- there are frequent themes of loss, stoicism, bravery and trust;
- they challenge the reader’s perception of history in some way, sometimes by for example, showing it from a different perspective, as in the Elephant in the Garden, which follows a German family from Dresden and the subsequent destruction of this city in WWII;
- animals and their connection with humans often play a key role in his stories
As the style and structure/framework of his novels are so distinctive, I thought it would be fun for the Beans to have a go at copying them to create a fictional story based on a true historical event. Here’s a step by step process of how you might go about doing this with your child:
- Firstly, read a number of Michael Morpurgo books back to back. Box sets are available here. Some of our favourites are: Running Wild, War Horse, Kensuke’s Kingdom, Friend or Foe, Farm Boy, Twist of Gold, An Elephant in the Garden, The Fox and the Ghost King, Born to Run, A Medal for Leroy but there are lots to choose from. For younger children, I’d steer away from Private Peaceful – we tried to listen to this on audiobook when they were younger, and it was a little too hard hitting and sad for them to cope with.
He’s written plenty of excellent short, picture books too which would allow you to more quickly get an idea of his style. We love: On Angel Wings, The Best Christmas Present in the World and Poppy Field but there are so many available.
- As they’re reading, ask them to think about the similarities in the overall style of his writing and structure of his stories and then discuss together.
- Once they’ve got an idea of his style and structure, ask them to choose a period of history in which they’re particularly interested. Find books to read from that period and in particular those that give more information about what it was like to live during that time.
- Watch documentaries or films set in the chosen historical time period.
- Work with your child to narrow down which aspect from this part of history they’d like to use as a basis of their story and from whose point of view they’d like to write. For example, we’ve recently been studying about the explorations into the New World. On his last ever voyage, the explorer Henry Hudson was cast adrift into the Hudson Bay on a small rowing boat following a mutiny by his crew. He was never seen again. They could write a story from the perspective of Henry Hudson or his son John (who was sent in the boat with him) about what happened next. Maybe he joined forces with the Indians and explored deeper into what is now Canada. Maybe Henry Hudson and the other men cast adrift died leaving John as the sole survivor. Perhaps he was taken in with an Indian tribe and lived with them for the rest of his life.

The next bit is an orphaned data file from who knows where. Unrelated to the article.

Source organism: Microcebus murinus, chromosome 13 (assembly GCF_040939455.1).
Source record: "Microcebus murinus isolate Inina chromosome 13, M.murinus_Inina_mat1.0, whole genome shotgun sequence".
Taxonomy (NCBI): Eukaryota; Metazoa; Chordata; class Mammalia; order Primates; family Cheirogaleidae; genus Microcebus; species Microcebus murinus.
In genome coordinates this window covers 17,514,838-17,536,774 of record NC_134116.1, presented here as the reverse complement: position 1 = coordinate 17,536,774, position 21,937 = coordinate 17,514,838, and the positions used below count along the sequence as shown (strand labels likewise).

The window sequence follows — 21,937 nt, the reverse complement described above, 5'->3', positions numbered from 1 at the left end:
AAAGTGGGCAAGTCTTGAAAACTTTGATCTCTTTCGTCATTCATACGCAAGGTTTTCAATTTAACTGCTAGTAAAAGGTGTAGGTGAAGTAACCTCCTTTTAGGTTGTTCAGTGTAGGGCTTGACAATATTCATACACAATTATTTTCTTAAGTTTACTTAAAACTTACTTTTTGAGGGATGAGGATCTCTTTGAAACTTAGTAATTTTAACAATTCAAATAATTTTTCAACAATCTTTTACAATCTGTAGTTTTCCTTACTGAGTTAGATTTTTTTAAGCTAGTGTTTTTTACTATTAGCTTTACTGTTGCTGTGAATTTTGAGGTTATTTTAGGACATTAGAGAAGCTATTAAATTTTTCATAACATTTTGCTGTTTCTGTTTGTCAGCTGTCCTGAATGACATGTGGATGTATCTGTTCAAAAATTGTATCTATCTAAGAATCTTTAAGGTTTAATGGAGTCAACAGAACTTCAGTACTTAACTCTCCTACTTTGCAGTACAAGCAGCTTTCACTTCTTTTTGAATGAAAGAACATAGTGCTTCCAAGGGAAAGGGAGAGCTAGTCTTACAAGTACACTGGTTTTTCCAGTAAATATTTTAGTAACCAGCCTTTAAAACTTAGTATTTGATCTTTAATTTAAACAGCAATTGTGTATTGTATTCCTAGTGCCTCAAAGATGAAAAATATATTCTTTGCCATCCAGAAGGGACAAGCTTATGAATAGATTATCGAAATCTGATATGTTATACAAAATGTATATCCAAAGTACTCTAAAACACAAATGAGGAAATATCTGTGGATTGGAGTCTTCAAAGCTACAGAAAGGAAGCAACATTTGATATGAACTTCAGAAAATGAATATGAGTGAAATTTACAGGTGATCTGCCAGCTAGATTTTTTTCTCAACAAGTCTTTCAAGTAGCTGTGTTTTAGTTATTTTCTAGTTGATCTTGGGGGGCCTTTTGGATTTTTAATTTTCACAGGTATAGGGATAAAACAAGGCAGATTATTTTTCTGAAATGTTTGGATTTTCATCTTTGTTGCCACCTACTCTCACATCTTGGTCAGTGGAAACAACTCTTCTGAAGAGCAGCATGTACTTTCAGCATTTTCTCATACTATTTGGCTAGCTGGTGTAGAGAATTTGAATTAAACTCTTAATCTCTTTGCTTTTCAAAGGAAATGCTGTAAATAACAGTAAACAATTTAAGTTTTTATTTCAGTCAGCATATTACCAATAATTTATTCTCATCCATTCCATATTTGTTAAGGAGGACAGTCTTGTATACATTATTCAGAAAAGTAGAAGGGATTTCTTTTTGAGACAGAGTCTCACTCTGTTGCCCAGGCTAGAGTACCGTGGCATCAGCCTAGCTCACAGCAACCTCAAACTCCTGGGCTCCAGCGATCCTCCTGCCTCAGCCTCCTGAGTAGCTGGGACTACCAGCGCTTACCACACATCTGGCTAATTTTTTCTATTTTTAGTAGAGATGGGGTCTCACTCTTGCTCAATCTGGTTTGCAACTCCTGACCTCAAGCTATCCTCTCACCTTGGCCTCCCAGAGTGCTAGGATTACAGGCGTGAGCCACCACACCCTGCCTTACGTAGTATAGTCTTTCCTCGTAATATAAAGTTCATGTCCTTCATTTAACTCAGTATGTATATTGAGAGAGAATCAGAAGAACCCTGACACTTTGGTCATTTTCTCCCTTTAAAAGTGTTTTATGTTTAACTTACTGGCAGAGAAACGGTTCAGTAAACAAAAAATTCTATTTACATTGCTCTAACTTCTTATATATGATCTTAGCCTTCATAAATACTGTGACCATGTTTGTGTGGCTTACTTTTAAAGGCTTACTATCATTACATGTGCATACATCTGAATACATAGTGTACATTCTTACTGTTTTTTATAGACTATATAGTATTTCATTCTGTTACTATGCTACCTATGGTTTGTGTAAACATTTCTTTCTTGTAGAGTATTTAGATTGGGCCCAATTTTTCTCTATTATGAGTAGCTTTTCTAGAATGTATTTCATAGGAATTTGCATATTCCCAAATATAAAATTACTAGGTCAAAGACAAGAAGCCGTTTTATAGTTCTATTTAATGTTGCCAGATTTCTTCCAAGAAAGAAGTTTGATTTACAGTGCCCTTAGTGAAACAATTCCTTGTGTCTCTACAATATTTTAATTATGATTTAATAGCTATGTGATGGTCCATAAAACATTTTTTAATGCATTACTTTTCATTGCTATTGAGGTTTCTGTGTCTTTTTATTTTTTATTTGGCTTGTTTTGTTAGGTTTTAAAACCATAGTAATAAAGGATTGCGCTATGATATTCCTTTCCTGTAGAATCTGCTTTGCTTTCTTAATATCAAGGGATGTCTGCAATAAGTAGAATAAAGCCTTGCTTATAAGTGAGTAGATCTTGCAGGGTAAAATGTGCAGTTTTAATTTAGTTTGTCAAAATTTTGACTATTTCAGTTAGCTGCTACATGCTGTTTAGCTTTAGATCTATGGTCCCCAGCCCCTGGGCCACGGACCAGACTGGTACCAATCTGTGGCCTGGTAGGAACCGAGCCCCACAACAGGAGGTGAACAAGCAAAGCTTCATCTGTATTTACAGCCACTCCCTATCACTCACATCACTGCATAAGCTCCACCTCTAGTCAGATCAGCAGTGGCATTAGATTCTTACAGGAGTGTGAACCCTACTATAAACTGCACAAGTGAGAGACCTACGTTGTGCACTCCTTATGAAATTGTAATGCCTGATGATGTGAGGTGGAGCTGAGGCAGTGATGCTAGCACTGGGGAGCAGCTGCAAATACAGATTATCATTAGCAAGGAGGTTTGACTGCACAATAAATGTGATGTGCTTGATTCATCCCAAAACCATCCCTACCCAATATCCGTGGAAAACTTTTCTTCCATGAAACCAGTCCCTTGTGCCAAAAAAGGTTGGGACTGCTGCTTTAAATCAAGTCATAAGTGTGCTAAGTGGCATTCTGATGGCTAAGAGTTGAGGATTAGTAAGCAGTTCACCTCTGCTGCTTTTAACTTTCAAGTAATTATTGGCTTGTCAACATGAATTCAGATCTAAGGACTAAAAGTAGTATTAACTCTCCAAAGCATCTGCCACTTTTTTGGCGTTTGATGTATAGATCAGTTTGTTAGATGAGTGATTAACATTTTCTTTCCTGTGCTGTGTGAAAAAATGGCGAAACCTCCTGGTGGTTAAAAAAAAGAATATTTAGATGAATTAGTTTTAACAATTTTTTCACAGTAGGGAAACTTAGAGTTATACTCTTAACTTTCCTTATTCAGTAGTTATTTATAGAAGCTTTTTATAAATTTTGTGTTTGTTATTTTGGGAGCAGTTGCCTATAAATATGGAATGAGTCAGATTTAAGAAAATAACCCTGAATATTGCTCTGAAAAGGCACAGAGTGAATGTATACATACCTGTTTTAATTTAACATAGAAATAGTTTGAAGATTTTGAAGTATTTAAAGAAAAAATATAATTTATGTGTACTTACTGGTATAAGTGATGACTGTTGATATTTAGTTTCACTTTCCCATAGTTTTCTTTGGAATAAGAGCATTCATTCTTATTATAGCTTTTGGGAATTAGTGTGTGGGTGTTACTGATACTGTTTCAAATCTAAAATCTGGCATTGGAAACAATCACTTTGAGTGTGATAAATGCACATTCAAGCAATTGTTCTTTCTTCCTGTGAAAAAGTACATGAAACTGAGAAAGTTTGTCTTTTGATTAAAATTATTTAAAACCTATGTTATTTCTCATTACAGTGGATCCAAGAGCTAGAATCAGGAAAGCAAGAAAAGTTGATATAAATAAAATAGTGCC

- Ask them to think back to the Michael Morpurgo books they read and brainstorm ideas of how you could use his style to write a story about their chosen topic. Taking the above example, the story could start in the present day with a Canadian boy playing in his grandfather’s attic and finding John Hudson’s diary in an old sailor’s trunk wrapped inside an oilskin bag. The story could progress along two time frames: one in the 1600s through the voice of John Hudson and his adventures with the Indian tribes and the other in the present day as the boy tries to discover why his grandfather has this diary and what his own connection to Hudson is.
- Help them to plan out the story, mapping out the various twists and turns. Then revisit one of Morpurgo’s books and reread a chapter or two together to get the feel of his writing style.
- Start writing! Allocate a day or a few days for them just to write with nothing else planned. If they’re anything like Bean9, they won’t want to stop or be distracted if they’re in the flow of writing. But make sure they take plenty of breaks when they need them to run around and do something physical! At this point, please tell them not to worry about punctation, spelling or grammar. Let their creativity and imagination run wild.
- In the meantime, keep reading Morpurgo books to keep the feel of his writing in their soul!
A Writing Group
Following on from a conversation with a friend recently in which she suggested sharing stories our children have written to help provide inspiration for one another, I’ve decided to set up a small children’s writing group. The plan is to meet every three months with the intention of sharing any stories or poetry they’ve written and to discuss them together in a positive forum. No criticism, just a chance to chat about either their complete or partially written work.
The idea would be to send out their writing ahead of time for all the participants to read and absorb and then come together and chat about each story or poem: finding out what had made them want to write about that particular topic; whether they’d had inspiration from another book/s; about their characters and where they’d like to take these characters if their work is not yet complete or part of a series of books; what they plan to write about next etc. No required outcome other than to enjoy each other’s stories and poems.
Knowing children, they’ll love the opportunity to talk about stories and bounce ideas around. They’re all still so imaginative, they’ll probably come up with loads of crazy but brilliant ideas and provide boundless inspiration for one another.
Now to run through this with the Beans and set up the writing group with their friends for them all to share their creativity and passion for storytelling.
Happy writing 🙂